Intel has finally launched its latest 11th gen desktop processor lineup. Codenamed Rocket Lake S, these CPUs are based on Intel’s refined 14nm process node. These processors are built on the new Cypress Cove architecture, feature up to 8 cores, and bring features like PCIe 4.0, resizable BAR, and more. Let’s learn more about the 11th gen Intel Rocket Lake desktop processors.
11th gen Intel Rocket Lake-S Desktop Processors:
Here, the Intel Rocket Lake family consists of Core i5, Core i7, and Core i9 processors. There is no 11th gen Core i3 and lower-tier processors here. Instead, the company is refreshing last-generation processors with slight changes in their clock speed.
The Rocket Lake S processors will officially be available from 30th March 2021. The pricing (RCP: Reasonable Charge Pricing) starts at $182 for the Core i5-11400T and goes up to $539 for the Core i9-11900K.
Cypress Cove and the Backport
For Cypress Cove microarchitecture, Intel has taken its Sunny Cove design based on the 10nm node and backported it to its 14nm node. The graphics unit, too, is not completely new. The Xe-LP graphics on the 11th gen Intel desktop processors are basically the Xe graphics on the 10nm Tiger Lake mobile processors, re-engineered for the 14nm desktop platform. Still, the new Rocket Lake S processors feature up to 32 execution units compared to Tiger Lake’s 96.
With the new architecture, Intel is claiming up to 19% improvement in IPC (Instruction per Clock) compared to its predecessor. Similarly, the Xe graphics brings up to a 50% improvement in the integrated graphics performance. The company has finally made the switch to PCIe 4.0 express lane on its desktop processors. The new Rocket Lake family features up to 20 PCIe 4.0 lanes. To recall, the 10th gen processors only had up to 16 PCIe 3.0 lanes. Similarly, the inclusion of the new memory controller brings support for DDR4-3200.
Here, the 11th gen Intel Rocket Lake desktop processors come with real-time memory overclocking. Similarly, the overclocking support has now been extended to H570 and B560 chipsets. Other performances tuning features include, AVX2 and AVX-512 voltage guard band override and support for Gear 1 and Gear 2.
11th gen Core i9 processors
This year’s Core i9 processors max out at eight cores. As a result, the only difference between the Core i7 and Core i9 in the Rocket Lake family will be the core frequency and the availability of Thermal Velocity Boost (TVB).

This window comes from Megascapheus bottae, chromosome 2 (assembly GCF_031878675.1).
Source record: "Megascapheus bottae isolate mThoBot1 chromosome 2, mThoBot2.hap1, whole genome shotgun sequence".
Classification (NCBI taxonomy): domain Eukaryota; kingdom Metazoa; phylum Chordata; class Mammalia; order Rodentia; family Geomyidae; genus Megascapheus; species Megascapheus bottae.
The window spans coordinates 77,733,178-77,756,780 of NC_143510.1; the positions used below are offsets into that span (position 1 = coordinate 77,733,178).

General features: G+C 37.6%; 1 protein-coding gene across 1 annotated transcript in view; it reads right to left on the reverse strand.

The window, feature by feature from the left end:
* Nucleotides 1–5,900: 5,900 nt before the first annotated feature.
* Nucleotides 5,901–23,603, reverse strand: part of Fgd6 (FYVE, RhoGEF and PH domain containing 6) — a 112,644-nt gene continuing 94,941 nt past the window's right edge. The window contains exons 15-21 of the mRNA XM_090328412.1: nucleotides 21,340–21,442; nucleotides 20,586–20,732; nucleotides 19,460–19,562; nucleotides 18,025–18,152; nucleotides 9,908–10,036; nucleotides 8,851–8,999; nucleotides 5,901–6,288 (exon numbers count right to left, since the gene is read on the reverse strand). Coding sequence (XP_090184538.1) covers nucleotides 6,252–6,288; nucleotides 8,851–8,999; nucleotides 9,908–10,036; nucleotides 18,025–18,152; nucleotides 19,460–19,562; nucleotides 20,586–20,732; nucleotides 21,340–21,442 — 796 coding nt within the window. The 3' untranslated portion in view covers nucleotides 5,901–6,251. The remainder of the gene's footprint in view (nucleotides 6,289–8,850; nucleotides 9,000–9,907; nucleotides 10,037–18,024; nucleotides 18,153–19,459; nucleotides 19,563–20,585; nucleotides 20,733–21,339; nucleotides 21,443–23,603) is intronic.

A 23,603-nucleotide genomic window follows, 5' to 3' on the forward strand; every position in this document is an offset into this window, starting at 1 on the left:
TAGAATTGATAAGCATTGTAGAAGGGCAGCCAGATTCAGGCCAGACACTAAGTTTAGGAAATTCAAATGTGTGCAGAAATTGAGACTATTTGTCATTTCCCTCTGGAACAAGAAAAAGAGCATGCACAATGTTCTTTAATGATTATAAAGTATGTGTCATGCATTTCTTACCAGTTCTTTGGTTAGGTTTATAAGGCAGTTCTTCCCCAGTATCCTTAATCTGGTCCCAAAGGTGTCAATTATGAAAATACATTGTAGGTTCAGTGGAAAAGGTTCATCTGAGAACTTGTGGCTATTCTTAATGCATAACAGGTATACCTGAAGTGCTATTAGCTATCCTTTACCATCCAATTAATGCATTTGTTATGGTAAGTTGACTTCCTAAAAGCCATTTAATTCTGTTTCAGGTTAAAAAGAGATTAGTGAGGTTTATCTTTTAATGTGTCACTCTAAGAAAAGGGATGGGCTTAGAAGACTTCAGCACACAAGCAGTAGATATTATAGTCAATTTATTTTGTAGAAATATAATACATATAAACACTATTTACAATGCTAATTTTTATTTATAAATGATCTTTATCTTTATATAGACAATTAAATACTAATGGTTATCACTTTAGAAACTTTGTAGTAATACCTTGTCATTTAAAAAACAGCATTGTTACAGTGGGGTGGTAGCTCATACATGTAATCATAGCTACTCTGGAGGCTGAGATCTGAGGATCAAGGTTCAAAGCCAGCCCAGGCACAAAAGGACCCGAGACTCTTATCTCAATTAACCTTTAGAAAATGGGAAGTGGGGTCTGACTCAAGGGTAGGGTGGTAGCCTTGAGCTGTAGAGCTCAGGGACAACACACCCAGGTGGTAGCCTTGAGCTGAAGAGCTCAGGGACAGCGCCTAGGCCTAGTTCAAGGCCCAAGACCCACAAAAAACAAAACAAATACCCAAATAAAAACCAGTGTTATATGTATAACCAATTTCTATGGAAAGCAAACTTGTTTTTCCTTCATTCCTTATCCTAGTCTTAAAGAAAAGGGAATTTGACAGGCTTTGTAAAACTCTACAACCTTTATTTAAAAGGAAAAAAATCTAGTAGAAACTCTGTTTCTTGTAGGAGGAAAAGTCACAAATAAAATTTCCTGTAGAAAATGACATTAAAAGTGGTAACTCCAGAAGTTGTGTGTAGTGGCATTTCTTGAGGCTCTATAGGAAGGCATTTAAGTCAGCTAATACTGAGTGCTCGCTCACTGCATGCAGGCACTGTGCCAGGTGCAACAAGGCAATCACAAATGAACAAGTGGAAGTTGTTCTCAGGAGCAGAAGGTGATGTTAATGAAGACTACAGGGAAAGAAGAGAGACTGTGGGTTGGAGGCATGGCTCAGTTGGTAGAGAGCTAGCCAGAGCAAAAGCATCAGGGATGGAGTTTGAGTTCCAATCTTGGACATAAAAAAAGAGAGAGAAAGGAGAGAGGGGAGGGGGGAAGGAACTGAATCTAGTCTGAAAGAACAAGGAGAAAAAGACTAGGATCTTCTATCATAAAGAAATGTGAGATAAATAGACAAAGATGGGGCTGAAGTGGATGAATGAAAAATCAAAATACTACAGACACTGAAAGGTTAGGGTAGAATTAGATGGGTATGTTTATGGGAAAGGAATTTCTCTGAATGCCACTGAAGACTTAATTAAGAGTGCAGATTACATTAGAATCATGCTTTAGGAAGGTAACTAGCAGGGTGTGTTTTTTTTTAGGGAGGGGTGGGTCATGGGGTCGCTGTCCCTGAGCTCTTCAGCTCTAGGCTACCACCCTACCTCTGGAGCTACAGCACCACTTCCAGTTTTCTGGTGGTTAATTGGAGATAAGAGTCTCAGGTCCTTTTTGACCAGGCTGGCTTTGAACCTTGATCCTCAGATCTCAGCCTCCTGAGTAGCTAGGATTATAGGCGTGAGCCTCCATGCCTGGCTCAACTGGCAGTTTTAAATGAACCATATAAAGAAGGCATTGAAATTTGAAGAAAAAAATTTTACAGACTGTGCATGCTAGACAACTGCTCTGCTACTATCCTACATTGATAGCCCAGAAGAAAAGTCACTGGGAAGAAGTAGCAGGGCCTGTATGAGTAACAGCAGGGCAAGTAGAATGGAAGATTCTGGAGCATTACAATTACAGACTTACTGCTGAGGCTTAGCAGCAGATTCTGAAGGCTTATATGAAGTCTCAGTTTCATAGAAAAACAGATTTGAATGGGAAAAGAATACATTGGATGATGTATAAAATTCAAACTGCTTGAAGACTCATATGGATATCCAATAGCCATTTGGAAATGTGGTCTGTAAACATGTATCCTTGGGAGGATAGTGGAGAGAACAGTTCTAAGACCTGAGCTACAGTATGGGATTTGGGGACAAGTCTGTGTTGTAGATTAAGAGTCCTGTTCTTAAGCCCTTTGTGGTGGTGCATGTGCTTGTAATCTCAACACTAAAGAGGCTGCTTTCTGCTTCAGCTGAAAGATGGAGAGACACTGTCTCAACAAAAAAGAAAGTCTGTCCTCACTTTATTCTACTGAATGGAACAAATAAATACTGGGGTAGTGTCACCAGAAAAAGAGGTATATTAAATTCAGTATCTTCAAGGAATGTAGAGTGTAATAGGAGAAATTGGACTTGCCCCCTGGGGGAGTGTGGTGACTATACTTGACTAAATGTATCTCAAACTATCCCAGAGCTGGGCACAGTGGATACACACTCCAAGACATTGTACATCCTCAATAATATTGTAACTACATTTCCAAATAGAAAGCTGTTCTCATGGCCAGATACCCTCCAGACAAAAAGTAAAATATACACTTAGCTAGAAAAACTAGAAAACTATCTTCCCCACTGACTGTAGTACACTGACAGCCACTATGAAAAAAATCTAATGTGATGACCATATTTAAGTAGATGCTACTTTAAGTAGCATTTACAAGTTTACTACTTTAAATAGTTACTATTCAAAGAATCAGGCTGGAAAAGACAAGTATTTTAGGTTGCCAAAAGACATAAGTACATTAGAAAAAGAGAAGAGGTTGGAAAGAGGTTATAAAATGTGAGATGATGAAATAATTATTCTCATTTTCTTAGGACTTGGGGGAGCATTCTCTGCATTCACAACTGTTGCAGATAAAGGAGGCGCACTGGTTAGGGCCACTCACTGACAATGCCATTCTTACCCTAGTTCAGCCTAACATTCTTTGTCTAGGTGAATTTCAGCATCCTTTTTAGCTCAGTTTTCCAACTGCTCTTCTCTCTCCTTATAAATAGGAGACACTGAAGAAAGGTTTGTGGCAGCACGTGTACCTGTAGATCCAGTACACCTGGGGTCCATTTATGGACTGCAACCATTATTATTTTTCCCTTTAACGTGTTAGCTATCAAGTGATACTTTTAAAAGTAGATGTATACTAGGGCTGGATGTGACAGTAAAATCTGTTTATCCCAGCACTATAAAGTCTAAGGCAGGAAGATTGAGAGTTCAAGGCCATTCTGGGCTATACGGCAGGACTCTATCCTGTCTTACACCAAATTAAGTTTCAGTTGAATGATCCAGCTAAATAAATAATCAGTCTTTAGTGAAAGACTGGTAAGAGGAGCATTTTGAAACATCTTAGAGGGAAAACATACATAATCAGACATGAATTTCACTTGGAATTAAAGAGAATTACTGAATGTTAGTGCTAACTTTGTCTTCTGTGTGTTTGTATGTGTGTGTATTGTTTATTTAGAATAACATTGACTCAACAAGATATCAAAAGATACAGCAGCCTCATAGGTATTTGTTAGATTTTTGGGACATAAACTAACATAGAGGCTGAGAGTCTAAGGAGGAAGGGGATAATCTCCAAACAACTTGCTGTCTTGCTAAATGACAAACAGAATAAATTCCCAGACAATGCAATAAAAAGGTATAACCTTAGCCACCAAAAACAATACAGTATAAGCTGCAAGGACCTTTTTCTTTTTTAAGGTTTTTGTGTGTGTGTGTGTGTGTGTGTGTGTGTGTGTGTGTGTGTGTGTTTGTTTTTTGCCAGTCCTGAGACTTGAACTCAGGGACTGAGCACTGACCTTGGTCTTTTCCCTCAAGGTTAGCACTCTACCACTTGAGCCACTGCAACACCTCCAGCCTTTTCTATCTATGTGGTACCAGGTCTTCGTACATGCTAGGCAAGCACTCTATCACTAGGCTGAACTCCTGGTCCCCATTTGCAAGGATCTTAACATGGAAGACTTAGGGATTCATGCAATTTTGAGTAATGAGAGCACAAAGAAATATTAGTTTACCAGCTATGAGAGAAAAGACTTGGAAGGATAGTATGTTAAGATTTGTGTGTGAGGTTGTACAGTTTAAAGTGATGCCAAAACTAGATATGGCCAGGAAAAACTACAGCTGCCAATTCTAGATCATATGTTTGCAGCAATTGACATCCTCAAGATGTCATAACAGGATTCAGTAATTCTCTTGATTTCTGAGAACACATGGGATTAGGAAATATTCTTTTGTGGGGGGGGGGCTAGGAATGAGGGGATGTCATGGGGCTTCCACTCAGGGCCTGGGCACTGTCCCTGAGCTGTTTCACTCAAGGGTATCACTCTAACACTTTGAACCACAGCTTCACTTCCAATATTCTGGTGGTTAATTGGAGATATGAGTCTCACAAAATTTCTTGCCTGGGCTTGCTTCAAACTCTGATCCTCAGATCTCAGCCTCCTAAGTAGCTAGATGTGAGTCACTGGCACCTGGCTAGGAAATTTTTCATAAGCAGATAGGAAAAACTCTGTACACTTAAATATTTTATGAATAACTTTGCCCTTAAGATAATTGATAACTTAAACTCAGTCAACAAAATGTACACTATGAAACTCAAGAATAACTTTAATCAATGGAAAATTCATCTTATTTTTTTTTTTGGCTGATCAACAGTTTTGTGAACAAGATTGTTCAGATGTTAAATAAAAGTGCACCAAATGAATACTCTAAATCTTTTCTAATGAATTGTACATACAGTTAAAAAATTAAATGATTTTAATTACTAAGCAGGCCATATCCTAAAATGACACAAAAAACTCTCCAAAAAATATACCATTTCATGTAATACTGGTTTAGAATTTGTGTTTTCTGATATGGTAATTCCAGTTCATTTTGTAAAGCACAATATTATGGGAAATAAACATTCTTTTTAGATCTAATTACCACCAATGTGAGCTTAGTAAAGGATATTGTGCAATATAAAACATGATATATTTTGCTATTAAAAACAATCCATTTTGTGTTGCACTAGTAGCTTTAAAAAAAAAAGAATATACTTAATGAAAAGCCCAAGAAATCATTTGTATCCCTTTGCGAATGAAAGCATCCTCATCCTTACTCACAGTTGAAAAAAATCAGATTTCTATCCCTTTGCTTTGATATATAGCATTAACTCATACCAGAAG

Core i9-11900K sits at the top of the lineup. It is listed with base and peak frequency of 3.5GHz and 5.3GHz (TVB), respectively. Intel claims that it can beat both last year’s i9-10900K and AMD’s latest Ryzen 9 5900X processors in certain 1080p games. Also, the processor is claimed to outperform 5900X in video creation workflow.
Intel has even admitted that the lower core count may affect the performance in certain multi-threaded applications. However, not everyone needs 10 cores and higher, and applications like games will make better use of the improved graphics instead.
All the new Core i9 processors come with 8 core and 16 threads. The i9-11900T is the only one on the list that doesn’t support TVB.
11th gen Core i7 processors
Moving on, the Core i7 lineup consists of five SKUs with the i7-11700K on the top. As per the available information, the latter seems a lot like the Core i9-11900K but is a lot cheaper ($539 > $399). Ultimately, they differ in terms of clock frequency and a few other factors. Also, the Core i7 processors, though they support DDR4-3200 will operate on 2:1 DRAM to the memory controller by default (Gear 2) instead of the 1:1 ratio (Gear 1) on the Core i9s.
11th gen Core i5 Processors
There are a lot more SKUs for the 11th gen Core i5 lineup. All these come with six cores and 12 threads. The top-of-the-line i5-11600K features up to 4.9GHz of max turbo frequency, Intel UHD Graphics 750, and more.
10th gen refreshed processors
Also, Intel has refreshed the 10th gen Core i3 processors and lower-tier CPUs.
- Meanwhile, check out our review of the ZenBook Flip 13.